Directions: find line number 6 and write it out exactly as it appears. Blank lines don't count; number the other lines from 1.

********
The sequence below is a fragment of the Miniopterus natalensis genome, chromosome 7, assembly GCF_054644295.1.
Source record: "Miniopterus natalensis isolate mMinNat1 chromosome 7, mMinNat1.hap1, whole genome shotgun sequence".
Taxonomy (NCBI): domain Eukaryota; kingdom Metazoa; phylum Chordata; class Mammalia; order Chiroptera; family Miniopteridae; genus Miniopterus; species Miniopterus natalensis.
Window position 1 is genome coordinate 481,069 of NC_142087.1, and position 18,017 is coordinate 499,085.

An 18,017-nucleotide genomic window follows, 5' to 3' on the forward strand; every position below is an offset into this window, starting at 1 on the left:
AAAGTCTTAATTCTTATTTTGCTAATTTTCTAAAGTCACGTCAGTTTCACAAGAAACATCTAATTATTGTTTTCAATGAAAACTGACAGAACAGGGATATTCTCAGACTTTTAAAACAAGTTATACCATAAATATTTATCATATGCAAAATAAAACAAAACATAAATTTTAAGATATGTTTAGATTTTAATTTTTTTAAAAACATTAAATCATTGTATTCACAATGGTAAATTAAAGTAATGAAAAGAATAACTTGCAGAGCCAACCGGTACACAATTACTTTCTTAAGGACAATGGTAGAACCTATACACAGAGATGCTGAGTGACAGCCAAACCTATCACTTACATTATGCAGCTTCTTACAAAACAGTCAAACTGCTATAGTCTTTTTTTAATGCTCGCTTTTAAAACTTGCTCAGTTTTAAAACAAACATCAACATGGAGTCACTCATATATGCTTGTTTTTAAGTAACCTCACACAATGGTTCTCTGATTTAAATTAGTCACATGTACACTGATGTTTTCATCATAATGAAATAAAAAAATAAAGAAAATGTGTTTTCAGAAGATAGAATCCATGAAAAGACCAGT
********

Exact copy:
AAAGTCTTAATTCTTATTTTGCTAATTTTCTAAAGTCACGTCAGTTTCACAAGAAACATCTAATTATTGTTTTCAATGAAAACTGACAGAACAGGGATATTCTCAGACTTTTAAAACAAGTTATACCATAAATATTTATCATATGCAAAATAAAACAAAACATAAATTTTAAGATATGTTTAGATTTTAATTTTTTTAAAAACATTAAATCATTGTATTCACAATGGTAAATTAAAGTAATGAAAAGAATAACTTGCAGAGCCAACCGGTACACAATTACTTTCTTAAGGACAATGGTAGAACCTATACACAGAGATGCTGAGTGACAGCCAAACCTATCACTTACATTATGCAGCTTCTTACAAAACAGTCAAACTGCTATAGTCTTTTTTTAATGCTCGCTTTTAAAACTTGCTCAGTTTTAAAACAAACATCAACATGGAGTCACTCATATATGCTTGTTTTTAAGTAACCTCACACAATGGTTCTCTGATTTAAATTAGTCACATGTACACTGATGTTTTCATCATAATGAAATAAAAAAATAAAGAAAATGTGTTTTCAGAAGATAGAATCCATGAAAAGACCAGT